Speaker Packets – Mail or Email? Or Both?

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CH from Arizona writes:

“We are curious about your thoughts on Speakers Packets:  which is better?  Print and mail?  Or send electronically?  Or both?”

Dear CH,

Since 2001, I’ve tried multiple methods for dispersing speakers’ marketing packets.  Following are my thoughts/recommendations:


Print and Mail

Mailing unsolicited speaker packets generally doesn’t provide the results you’re looking for. Most of these packets end up in the garbage (per meeting planner feedback). Additionally, it’s rare that meeting planners will request a paper copy of your materials. Most planners want to be able to visit your site and view/download your speaker packet items (course descriptions, bio, list of previous/future presentations, testimonials, etc.)  Some speakers find success with targeted, limited mail campaigns.  Something low cost (perhaps a postcard) and sent in small batches.  Move slowly and carefully with mail.  It can become pricey quickly!


Dialing for Dollars

Making phone calls to meeting planners typically returns very slow results. Unless you know that the planner is hiring for a meeting at the time of your call, there’s a good chance that you’ll need to reach back to the planner at some other time in the future.  The best strategy for phone call campaigns would be to call the meeting planner, ask if you can send your materials (verify contact information) and then follow up again via phone after the materials have been sent.


Email Marketing is King

We’ve experienced the most success with email marketing campaigns. Use a reliable, low-cost email marketing service (like Constant Contact). Create an email campaign that mirrors your speaker marketing packet. Mail this campaign every 2 – 3 months. Review your opens and “click through” results. Then reach out to those planners that have clicked on your email campaign. They are more likely to be hiring at this time and have already shown interest in your programs.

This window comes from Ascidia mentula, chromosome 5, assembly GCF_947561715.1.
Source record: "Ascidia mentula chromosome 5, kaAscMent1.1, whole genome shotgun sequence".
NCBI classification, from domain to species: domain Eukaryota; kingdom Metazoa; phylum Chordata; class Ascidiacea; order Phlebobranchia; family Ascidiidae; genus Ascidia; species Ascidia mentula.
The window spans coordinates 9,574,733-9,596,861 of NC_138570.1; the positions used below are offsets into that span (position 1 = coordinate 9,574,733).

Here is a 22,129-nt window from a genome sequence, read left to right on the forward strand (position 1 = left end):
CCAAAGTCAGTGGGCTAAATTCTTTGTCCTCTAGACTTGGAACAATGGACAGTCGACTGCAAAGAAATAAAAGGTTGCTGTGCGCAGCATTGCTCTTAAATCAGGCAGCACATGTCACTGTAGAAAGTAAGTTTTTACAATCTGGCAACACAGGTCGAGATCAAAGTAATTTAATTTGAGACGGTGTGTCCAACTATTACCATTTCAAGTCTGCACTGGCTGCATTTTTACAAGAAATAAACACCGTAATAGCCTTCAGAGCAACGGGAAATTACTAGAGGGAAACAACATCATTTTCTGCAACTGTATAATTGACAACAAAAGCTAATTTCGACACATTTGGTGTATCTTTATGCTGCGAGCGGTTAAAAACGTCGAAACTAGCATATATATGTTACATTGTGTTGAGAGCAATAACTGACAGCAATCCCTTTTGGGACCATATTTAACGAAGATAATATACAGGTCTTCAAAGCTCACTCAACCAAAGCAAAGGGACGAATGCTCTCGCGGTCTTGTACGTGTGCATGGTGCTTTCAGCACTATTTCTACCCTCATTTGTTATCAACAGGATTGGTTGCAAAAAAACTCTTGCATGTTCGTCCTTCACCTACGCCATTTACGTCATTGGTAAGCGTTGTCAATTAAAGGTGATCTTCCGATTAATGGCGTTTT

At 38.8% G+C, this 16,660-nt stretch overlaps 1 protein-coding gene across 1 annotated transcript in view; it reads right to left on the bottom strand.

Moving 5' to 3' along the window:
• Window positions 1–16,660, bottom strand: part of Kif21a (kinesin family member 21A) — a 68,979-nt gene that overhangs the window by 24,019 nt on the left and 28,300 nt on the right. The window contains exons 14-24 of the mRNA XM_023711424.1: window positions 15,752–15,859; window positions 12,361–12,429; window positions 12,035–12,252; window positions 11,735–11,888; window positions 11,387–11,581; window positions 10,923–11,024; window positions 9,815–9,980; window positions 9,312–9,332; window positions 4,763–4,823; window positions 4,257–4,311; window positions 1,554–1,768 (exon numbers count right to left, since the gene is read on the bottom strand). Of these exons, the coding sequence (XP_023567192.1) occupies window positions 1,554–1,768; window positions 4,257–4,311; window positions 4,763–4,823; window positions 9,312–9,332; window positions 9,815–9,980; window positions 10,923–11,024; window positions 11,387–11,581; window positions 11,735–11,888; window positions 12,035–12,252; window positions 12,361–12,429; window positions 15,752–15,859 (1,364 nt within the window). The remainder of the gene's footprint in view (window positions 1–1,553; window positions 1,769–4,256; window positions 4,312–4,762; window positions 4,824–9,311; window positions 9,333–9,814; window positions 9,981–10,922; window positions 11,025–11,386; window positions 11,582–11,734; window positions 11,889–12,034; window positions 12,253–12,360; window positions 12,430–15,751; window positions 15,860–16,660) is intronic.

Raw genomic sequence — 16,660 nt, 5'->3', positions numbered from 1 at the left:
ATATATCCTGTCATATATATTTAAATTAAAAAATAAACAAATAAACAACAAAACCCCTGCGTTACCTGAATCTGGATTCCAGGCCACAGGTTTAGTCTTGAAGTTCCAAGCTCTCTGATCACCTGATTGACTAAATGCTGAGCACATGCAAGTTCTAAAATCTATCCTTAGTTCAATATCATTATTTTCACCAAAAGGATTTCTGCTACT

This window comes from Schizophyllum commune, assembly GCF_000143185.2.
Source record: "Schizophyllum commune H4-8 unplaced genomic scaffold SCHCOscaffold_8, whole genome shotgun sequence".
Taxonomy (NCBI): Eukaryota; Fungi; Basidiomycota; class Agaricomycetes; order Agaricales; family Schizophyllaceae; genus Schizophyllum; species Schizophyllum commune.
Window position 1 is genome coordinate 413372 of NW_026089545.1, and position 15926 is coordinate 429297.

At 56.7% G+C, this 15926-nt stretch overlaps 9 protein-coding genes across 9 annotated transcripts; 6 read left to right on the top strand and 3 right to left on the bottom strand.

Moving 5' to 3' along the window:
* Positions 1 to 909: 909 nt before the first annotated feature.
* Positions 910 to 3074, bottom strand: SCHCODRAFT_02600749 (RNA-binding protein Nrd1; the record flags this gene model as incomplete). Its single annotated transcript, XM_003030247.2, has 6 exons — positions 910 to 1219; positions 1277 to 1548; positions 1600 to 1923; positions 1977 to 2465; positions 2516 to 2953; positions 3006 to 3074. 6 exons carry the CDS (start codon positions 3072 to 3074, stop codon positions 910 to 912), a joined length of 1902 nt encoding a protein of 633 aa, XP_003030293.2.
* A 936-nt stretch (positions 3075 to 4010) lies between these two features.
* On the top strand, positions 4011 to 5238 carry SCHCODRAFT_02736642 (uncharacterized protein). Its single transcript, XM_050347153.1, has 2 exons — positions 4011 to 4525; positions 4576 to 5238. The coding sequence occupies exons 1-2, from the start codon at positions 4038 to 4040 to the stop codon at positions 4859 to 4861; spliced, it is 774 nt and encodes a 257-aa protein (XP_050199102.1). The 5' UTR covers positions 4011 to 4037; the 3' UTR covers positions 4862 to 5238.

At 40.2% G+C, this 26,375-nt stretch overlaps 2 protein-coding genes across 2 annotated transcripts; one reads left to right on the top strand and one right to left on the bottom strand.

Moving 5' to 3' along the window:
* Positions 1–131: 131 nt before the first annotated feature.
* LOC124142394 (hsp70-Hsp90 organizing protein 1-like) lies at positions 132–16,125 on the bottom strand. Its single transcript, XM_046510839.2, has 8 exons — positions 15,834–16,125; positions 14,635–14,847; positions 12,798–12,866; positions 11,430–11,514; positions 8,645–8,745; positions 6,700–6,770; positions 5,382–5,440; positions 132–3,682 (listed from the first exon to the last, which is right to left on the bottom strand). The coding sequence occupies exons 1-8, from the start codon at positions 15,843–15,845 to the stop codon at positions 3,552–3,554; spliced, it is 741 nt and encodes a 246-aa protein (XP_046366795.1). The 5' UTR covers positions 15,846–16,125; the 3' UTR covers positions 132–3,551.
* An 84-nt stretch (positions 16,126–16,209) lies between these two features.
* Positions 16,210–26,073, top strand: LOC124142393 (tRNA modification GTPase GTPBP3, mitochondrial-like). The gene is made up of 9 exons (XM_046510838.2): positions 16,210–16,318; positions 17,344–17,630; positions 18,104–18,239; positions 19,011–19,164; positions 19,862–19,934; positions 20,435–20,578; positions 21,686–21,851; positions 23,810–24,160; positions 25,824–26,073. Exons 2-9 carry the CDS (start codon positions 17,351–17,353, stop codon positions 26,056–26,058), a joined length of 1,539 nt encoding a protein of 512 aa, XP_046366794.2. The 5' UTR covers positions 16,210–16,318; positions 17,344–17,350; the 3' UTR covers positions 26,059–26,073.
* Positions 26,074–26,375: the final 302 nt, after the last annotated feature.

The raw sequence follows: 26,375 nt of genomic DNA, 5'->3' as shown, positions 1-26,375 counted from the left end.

Has the pendulum swung on email marketing to dental meeting planners?

10 years ago no one was emailing meeting planners.  Today, many speakers do.  In today’s environment, I encourage a dental speaker to consider both email AND print mail.  Your mail piece should be small, grab attention, and answer the following questions:

1)  What is the problem/pain?

2) How do I resolve that problem/pain?

3) How is my presentation different/how do I differentiate as a speaker?

Want help deciding which marketing option would be best for you? Email info@vanessaemerson.com to schedule your complimentary consult today!


Additional Resources:

Dental Meeting Planner Contact Lists

Speaker Packet Examples